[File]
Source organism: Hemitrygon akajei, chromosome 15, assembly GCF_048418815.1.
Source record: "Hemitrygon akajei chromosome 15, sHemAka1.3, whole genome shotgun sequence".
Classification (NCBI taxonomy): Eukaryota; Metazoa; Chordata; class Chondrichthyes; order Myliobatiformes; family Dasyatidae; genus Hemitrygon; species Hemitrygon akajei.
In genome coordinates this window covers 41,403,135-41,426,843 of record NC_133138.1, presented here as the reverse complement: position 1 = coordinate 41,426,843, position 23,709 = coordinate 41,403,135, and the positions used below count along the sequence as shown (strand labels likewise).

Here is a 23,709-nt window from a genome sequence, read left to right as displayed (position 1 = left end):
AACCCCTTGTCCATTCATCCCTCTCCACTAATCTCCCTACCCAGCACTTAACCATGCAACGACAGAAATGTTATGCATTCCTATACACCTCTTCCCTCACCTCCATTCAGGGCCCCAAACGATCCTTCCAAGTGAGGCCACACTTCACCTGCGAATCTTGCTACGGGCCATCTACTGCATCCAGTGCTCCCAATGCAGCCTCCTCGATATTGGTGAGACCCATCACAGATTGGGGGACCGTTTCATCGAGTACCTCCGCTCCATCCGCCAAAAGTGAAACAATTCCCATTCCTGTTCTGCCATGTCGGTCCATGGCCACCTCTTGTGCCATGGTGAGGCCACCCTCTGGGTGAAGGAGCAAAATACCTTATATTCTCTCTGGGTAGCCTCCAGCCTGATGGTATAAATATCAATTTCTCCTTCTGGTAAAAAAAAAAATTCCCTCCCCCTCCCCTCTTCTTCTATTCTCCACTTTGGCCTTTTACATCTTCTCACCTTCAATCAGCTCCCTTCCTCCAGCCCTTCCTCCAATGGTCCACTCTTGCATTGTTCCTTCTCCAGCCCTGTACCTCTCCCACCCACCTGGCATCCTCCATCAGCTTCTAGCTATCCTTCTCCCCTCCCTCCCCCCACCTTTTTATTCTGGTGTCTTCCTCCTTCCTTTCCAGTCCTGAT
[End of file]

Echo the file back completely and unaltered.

Source organism: Hemitrygon akajei, chromosome 15, assembly GCF_048418815.1.
Source record: "Hemitrygon akajei chromosome 15, sHemAka1.3, whole genome shotgun sequence".
Classification (NCBI taxonomy): Eukaryota; Metazoa; Chordata; class Chondrichthyes; order Myliobatiformes; family Dasyatidae; genus Hemitrygon; species Hemitrygon akajei.
In genome coordinates this window covers 41,403,135-41,426,843 of record NC_133138.1, presented here as the reverse complement: position 1 = coordinate 41,426,843, position 23,709 = coordinate 41,403,135, and the positions used below count along the sequence as shown (strand labels likewise).

Here is a 23,709-nt window from a genome sequence, read left to right as displayed (position 1 = left end):
AACCCCTTGTCCATTCATCCCTCTCCACTAATCTCCCTACCCAGCACTTAACCATGCAACGACAGAAATGTTATGCATTCCTATACACCTCTTCCCTCACCTCCATTCAGGGCCCCAAACGATCCTTCCAAGTGAGGCCACACTTCACCTGCGAATCTTGCTACGGGCCATCTACTGCATCCAGTGCTCCCAATGCAGCCTCCTCGATATTGGTGAGACCCATCACAGATTGGGGGACCGTTTCATCGAGTACCTCCGCTCCATCCGCCAAAAGTGAAACAATTCCCATTCCTGTTCTGCCATGTCGGTCCATGGCCACCTCTTGTGCCATGGTGAGGCCACCCTCTGGGTGAAGGAGCAAAATACCTTATATTCTCTCTGGGTAGCCTCCAGCCTGATGGTATAAATATCAATTTCTCCTTCTGGTAAAAAAAAAAATTCCCTCCCCCTCCCCTCTTCTTCTATTCTCCACTTTGGCCTTTTACATCTTCTCACCTTCAATCAGCTCCCTTCCTCCAGCCCTTCCTCCAATGGTCCACTCTTGCATTGTTCCTTCTCCAGCCCTGTACCTCTCCCACCCACCTGGCATCCTCCATCAGCTTCTAGCTATCCTTCTCCCCTCCCTCCCCCCACCTTTTTATTCTGGTGTCTTCCTCCTTCCTTTCCAGTCCTGAT